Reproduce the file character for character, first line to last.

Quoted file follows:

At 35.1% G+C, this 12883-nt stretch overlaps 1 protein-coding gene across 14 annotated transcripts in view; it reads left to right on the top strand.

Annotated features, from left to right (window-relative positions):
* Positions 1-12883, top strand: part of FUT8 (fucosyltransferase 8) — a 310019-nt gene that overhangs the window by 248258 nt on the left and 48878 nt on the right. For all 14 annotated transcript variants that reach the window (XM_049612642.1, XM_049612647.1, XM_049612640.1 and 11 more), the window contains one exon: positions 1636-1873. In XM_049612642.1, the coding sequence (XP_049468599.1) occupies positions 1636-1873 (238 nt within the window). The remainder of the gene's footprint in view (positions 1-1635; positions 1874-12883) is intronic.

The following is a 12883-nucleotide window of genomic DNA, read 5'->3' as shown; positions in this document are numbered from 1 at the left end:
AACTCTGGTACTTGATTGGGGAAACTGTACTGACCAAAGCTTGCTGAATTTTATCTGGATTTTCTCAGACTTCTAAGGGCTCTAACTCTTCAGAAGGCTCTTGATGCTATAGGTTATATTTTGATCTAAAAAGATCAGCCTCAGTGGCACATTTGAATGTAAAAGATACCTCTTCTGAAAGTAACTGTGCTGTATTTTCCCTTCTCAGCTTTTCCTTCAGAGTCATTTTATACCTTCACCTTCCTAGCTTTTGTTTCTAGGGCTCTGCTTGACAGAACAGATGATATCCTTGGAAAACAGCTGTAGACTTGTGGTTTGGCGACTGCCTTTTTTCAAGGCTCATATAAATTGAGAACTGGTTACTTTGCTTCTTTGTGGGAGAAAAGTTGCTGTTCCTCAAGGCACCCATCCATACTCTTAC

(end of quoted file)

At 35.1% G+C, this 12883-nt stretch overlaps 1 protein-coding gene across 14 annotated transcripts in view; it reads left to right on the top strand.

Annotated features, from left to right (window-relative positions):
* Positions 1-12883, top strand: part of FUT8 (fucosyltransferase 8) — a 310019-nt gene that overhangs the window by 248258 nt on the left and 48878 nt on the right. For all 14 annotated transcript variants that reach the window (XM_049612642.1, XM_049612647.1, XM_049612640.1 and 11 more), the window contains one exon: positions 1636-1873. In XM_049612642.1, the coding sequence (XP_049468599.1) occupies positions 1636-1873 (238 nt within the window). The remainder of the gene's footprint in view (positions 1-1635; positions 1874-12883) is intronic.

The following is a 12883-nucleotide window of genomic DNA, read 5'->3' as shown; positions in this document are numbered from 1 at the left end:
AACTCTGGTACTTGATTGGGGAAACTGTACTGACCAAAGCTTGCTGAATTTTATCTGGATTTTCTCAGACTTCTAAGGGCTCTAACTCTTCAGAAGGCTCTTGATGCTATAGGTTATATTTTGATCTAAAAAGATCAGCCTCAGTGGCACATTTGAATGTAAAAGATACCTCTTCTGAAAGTAACTGTGCTGTATTTTCCCTTCTCAGCTTTTCCTTCAGAGTCATTTTATACCTTCACCTTCCTAGCTTTTGTTTCTAGGGCTCTGCTTGACAGAACAGATGATATCCTTGGAAAACAGCTGTAGACTTGTGGTTTGGCGACTGCCTTTTTTCAAGGCTCATATAAATTGAGAACTGGTTACTTTGCTTCTTTGTGGGAGAAAAGTTGCTGTTCCTCAAGGCACCCATCCATACTCTTAC